Nada Dabbagh is Professor and Director of the Division of Learning Technologies in the College of Education and Human Development at George Mason University in Fairfax, Virginia. She has a Ph.D. in Instructional Systems Design from The Pennsylvania State University, an M.S. in Math Methodology and Operations Research from Columbia University, and a B.A. in Mathematics from Iona College. She teaches graduate courses in instructional design, e-learning design and pedagogy, and cognition and technology in the Instructional Design and Technology (IDT) program of the Division of Learning Technologies. In 2003, Dr. Dabbagh received the George Mason University Teaching Excellence award.
Dr. Dabbagh’s research focuses on the pedagogical ecology of learning technologies with the goal of understanding the social and cognitive consequences of learning systems design. Specific research interests include interaction design, self-managed learning systems, personal learning environments, case problem generation and representation in problem-based learning environments, supporting self-regulated learning in online learning and distributed learning, and leveraging social media for personalized learning experiences.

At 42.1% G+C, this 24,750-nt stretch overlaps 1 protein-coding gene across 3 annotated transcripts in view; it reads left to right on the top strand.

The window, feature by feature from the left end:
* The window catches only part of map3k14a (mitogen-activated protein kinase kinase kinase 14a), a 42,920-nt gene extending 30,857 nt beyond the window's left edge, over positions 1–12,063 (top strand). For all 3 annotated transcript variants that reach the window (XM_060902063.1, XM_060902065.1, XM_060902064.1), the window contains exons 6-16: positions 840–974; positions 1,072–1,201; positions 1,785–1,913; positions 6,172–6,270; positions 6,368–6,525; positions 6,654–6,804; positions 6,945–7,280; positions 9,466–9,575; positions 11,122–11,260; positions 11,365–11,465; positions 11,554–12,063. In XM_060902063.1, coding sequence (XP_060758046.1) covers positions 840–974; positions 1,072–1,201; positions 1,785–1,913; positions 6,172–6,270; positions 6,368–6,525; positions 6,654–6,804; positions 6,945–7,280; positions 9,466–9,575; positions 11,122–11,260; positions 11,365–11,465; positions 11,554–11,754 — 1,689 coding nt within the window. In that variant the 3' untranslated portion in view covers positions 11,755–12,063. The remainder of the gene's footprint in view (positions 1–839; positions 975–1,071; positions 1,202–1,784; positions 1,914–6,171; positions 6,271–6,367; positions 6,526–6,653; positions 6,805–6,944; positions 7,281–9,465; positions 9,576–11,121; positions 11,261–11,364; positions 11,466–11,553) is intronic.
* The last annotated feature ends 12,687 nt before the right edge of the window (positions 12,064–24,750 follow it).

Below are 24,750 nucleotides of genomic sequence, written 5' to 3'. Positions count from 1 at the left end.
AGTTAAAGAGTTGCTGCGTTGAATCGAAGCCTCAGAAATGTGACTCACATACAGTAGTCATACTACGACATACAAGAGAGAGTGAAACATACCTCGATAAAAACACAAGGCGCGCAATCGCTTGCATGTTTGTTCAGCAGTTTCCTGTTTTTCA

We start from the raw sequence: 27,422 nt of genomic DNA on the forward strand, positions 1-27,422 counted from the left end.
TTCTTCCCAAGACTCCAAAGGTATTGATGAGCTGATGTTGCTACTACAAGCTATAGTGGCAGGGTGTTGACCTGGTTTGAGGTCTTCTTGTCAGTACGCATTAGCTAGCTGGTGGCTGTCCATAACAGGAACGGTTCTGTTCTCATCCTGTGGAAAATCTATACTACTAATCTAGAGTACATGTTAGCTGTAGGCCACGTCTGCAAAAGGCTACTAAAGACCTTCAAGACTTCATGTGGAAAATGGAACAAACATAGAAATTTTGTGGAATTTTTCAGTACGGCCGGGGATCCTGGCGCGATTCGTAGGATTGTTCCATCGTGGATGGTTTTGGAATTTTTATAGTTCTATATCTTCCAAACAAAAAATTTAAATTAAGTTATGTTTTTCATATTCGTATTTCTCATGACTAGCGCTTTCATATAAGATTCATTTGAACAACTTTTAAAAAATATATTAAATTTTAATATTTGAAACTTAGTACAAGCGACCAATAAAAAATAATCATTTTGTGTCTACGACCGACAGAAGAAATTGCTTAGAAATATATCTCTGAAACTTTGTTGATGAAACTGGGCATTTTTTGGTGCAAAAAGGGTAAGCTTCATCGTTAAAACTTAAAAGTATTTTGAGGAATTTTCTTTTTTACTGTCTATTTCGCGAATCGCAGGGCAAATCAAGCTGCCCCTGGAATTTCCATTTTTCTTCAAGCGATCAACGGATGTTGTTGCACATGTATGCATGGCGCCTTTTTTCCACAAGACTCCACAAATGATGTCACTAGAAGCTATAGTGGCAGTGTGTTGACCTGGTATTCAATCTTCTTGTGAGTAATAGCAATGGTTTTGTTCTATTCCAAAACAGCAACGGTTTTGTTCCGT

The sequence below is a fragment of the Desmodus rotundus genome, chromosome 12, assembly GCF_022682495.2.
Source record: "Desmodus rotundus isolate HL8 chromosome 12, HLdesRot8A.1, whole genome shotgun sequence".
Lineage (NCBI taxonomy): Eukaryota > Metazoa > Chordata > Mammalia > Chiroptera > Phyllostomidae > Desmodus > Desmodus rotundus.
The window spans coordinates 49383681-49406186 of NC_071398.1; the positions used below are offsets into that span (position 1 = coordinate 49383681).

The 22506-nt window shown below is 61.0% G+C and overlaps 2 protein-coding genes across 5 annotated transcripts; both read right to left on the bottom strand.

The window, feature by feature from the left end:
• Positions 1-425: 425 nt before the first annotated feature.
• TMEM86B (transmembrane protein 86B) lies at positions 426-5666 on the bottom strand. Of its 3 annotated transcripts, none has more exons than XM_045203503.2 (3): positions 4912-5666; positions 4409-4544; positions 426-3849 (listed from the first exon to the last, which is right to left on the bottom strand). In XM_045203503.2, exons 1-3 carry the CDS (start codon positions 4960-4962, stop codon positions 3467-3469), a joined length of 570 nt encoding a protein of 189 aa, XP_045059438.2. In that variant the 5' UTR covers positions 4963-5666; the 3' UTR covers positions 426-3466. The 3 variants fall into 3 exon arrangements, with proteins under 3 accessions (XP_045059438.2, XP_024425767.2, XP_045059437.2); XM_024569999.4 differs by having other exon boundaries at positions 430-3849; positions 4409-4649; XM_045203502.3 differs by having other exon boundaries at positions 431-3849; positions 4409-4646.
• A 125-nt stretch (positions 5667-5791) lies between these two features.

Dr. Dabbagh has an extensive publication record which includes two books and over 70 research papers and book chapters. She has presented her research at over 100 scholarly venues participating as keynote and invited speaker at conferences in Bahrain, Oman, Thailand, Iran, and the United States. Dr. Dabbagh has also facilitated numerous learning technologies design and development projects which led to the award winning Learning Asset Technology Integration Support Tool or LATIST. For more information about Dr. Dabbagh's academic profile visit http://cehd.gmu.edu/people/faculty/ndabbagh/
Strategically Designed Personal Learning Environments (PLEs):
A Natural Recipe for Integrating Formal and Informal Learning Using Social Media
Personal Learning Environments or PLEs enable the development of personal and social learning spaces to support learner-centered and personalized learning experiences empowering students to direct their own learning and develop self-regulated learning skills. They do so because they are built bottom-up, by the student, starting with personal goals, information management, and individual knowledge construction, and progressing to socially mediated knowledge and networked learning.
A PLE can be described as a process that helps students organize the influx of information and resources that they are faced with on a daily basis into a personalized digital learning space or experience. A PLE can be entirely controlled and adapted by a student based on his or her formal and informal learning needs, however not all students possess the knowledge management and self-regulatory skills to effectively create and customize a PLE to provide an engaging learning experience. My presentation will address this critical issue focusing on the use of a three-level pedagogical framework that assists faculty in scaffolding student PLE development using social media technologies in order to support self-regulated learning.